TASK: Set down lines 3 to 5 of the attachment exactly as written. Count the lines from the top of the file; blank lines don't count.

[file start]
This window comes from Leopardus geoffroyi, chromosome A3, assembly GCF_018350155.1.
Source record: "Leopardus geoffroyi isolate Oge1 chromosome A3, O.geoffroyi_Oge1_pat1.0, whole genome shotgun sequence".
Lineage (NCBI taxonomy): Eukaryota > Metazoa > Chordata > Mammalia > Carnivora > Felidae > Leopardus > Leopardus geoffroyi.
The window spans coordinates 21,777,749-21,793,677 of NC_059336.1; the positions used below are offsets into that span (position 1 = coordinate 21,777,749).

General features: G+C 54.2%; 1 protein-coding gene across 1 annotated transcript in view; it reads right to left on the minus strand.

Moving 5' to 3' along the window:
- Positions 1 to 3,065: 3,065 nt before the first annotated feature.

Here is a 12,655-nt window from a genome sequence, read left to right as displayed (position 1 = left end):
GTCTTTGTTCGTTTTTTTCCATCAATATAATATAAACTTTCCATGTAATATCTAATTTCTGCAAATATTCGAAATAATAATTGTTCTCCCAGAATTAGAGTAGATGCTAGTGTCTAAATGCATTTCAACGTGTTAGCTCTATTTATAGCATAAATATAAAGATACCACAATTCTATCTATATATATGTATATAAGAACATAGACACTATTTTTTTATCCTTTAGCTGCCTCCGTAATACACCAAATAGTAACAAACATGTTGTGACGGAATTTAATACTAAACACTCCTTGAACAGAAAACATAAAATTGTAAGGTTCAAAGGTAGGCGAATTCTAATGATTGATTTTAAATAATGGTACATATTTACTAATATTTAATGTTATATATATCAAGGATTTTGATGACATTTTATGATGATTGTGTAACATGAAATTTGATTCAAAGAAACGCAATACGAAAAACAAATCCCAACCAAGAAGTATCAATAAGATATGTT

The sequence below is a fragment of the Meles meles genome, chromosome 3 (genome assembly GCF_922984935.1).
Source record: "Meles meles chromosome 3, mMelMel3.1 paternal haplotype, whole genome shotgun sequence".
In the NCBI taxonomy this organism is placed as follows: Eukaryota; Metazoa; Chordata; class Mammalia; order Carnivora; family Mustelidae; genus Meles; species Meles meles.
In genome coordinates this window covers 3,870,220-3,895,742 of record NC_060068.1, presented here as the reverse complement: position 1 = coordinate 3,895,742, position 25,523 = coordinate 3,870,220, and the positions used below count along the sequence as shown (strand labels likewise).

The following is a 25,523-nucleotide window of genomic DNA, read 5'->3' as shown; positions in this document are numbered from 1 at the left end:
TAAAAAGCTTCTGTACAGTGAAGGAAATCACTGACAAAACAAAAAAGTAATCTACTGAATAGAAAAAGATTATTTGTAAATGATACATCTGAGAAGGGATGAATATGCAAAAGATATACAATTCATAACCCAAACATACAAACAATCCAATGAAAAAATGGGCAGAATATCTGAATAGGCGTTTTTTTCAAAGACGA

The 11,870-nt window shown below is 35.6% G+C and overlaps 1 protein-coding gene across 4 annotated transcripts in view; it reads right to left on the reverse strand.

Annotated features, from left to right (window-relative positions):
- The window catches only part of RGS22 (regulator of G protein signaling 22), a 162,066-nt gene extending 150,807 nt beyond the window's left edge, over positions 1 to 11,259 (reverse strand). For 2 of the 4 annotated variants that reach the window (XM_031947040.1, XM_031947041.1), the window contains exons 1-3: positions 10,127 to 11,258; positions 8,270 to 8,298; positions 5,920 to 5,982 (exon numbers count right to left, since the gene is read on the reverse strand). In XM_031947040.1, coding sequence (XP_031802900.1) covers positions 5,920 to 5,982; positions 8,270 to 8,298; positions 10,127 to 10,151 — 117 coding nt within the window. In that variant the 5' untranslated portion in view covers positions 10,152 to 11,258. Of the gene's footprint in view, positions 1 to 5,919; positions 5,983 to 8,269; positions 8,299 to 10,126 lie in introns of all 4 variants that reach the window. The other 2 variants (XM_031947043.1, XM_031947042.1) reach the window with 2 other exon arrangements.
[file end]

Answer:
Lineage (NCBI taxonomy): Eukaryota > Metazoa > Chordata > Mammalia > Carnivora > Felidae > Leopardus > Leopardus geoffroyi.
The window spans coordinates 21,777,749-21,793,677 of NC_059336.1; the positions used below are offsets into that span (position 1 = coordinate 21,777,749).

General features: G+C 54.2%; 1 protein-coding gene across 1 annotated transcript in view; it reads right to left on the minus strand.